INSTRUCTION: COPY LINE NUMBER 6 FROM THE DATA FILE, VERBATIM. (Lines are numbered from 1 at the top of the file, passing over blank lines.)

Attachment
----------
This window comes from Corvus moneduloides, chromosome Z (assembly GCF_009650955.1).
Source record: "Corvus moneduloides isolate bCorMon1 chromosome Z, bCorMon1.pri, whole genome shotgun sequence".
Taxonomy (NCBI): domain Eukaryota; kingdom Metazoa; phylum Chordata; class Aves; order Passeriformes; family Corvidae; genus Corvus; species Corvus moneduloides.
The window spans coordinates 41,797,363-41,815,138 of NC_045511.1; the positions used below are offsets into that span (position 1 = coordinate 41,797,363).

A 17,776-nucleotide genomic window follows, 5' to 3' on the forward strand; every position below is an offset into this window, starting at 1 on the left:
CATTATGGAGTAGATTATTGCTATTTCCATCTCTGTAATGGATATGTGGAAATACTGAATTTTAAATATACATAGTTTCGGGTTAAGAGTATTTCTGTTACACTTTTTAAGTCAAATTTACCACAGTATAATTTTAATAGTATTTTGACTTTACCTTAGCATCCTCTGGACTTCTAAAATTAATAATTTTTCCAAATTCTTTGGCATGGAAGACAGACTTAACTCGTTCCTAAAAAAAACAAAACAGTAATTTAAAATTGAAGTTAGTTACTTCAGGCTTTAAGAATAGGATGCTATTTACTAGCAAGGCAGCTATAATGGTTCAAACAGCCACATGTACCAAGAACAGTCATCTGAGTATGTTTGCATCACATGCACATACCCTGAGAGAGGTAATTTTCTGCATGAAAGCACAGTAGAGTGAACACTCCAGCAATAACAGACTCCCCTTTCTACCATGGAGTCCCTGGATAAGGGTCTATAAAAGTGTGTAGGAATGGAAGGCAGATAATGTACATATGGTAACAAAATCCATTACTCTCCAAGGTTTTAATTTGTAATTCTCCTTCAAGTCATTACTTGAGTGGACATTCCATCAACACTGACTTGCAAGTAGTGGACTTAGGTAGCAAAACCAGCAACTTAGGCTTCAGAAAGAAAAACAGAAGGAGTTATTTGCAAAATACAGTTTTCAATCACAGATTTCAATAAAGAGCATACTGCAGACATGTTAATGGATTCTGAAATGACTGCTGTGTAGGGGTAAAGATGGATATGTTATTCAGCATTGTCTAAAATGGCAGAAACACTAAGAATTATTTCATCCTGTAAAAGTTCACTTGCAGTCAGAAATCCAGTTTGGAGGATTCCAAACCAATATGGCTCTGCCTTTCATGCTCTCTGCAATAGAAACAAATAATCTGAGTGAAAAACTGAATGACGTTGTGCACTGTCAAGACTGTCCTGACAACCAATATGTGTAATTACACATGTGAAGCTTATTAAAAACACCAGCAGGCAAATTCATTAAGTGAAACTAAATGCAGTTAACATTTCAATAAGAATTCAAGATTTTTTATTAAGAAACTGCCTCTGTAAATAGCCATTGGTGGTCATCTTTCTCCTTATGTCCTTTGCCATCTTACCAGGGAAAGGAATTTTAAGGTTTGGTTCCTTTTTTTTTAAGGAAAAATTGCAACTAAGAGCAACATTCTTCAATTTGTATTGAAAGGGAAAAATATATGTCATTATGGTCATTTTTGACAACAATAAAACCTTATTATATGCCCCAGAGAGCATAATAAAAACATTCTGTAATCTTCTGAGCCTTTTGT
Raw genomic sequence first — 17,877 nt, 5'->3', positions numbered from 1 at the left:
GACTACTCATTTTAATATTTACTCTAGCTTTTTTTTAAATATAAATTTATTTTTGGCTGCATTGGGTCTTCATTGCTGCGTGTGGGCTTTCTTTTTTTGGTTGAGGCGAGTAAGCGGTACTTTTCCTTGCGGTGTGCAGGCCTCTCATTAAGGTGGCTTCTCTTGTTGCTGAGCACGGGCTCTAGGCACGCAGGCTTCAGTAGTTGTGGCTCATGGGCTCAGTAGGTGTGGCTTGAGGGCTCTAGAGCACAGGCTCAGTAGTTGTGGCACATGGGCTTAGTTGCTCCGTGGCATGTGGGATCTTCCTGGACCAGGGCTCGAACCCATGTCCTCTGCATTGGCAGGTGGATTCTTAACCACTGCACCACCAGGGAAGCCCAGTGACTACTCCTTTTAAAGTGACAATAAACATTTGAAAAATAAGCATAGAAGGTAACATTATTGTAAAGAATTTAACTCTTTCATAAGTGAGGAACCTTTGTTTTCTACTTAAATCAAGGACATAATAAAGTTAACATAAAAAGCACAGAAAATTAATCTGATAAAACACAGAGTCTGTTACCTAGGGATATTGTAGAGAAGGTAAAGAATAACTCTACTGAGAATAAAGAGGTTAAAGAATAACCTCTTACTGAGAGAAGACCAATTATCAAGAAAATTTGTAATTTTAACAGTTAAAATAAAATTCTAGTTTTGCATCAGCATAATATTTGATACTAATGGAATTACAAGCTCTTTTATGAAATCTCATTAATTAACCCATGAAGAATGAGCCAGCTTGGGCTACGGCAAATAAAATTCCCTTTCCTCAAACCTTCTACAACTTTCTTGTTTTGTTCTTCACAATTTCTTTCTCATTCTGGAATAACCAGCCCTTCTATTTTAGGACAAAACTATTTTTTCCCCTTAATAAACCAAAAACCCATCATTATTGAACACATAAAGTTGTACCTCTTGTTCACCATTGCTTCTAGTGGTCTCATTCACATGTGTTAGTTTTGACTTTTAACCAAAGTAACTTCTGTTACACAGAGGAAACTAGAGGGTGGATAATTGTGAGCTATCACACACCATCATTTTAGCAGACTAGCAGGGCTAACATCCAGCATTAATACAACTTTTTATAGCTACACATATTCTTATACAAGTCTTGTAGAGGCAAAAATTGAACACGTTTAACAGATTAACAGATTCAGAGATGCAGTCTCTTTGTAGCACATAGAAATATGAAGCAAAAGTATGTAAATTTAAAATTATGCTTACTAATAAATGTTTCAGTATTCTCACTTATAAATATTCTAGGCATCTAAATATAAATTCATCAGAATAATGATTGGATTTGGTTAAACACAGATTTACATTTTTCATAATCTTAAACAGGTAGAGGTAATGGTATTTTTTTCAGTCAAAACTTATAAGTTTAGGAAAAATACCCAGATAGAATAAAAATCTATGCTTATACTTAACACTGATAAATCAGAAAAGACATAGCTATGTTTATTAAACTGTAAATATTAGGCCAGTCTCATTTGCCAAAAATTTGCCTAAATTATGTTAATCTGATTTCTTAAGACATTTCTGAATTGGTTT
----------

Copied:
CATTATGGAGTAGATTATTGCTATTTCCATCTCTGTAATGGATATGTGGAAATACTGAATTTTAAATATACATAGTTTCGGGTTAAGAGTATTTCTGTTACACTTTTTAAGTCAAATTTACCACAGTATAATTTTAATAGTATTTTGACTTTACCTTAGCATCCTCTGGACTTCTAAAATTAATAATTTTTCCAAATTCTTTGGCATGGAAGACAGACTTAACTCGTTCCTAAAAAAAACAAAACAGTAATTTAAAATTGAAGTTAGTTACTTCAGGCTTTAAGAATAGGATGCTATTTACTAGCAAGGCAGCTATAATGGTTCAAACAGCCACATGTACCAAGAACAGTCATCTGAGTATGTTTGCATCACATGCACATACCCTGAGAGAGGTAATTTTCTGCATGAAAGCACAGTAGAGTGAACACTCCAGCAATAACAGACTCCCCTTTCTACCATGGAGTCCCTGGATAAGGGTCTATAAAAGTGTGTAGGAATGGAAGGCAGATAATGTACATATGGTAACAAAATCCATTACTCTCCAAGGTTTTAATTTGTAATTCTCCTTCAAGTCATTACTTGAGTGGACATTCCATCAACACTGACTTGCAAGTAGTGGACTTAGGTAGCAAAACCAGCAACTTAGGCTTCAGAAAGAAAAACAGAAGGAGTTATTTGCAAAATACAGTTTTCAATCACAGATTTCAATAAAGAGCATACTGCAGACATGTTAATGGATTCTGAAATGACTGCTGTGTAGGGGTAAAGATGGATATGTTATTCAGCATTGTCTAAAATGGCAGAAACACTAAGAATTATTTCATCCTGTAAAAGTTCACTTGCAGTCAGAAATCCAGTTTGGAGGATTCCAAACCAATATGGCTCTGCCTTTCATGCTCTCTGCAATAGAAACAAATAATCTGAGTGAAAAACTGAATGACGTTGTGCACTGTCAAGACTGTCCTGACAACCAATATGTGTAATTACACATGTGAAGCTTATTAAAAACACCAGCAGGCAAATTCATTAAGTGAAACTAAATGCAGTTAACATTTCAATAAGAATTCAAGATTTTTTATTAAGAAACTGCCTCTGTAAATAGCCATTGGTGGTCATCTTTCTCCTTATGTCCTTTGCCATCTTACCAGGGAAAGGAATTTTAAGGTTTGGTTCCTTTTTTTTTAAGGAAAAATTGCAACTAAGAGCAACATTCTTCAATTTGTATTGAAAGGGAAAAATATATGTCATTATGGTCATTTTTGACAACAATAAAACCTTATTATATGCCCCAGAGAGCATAATAAAAACATTCTGTAATCTTCTGAGCCTTTTGT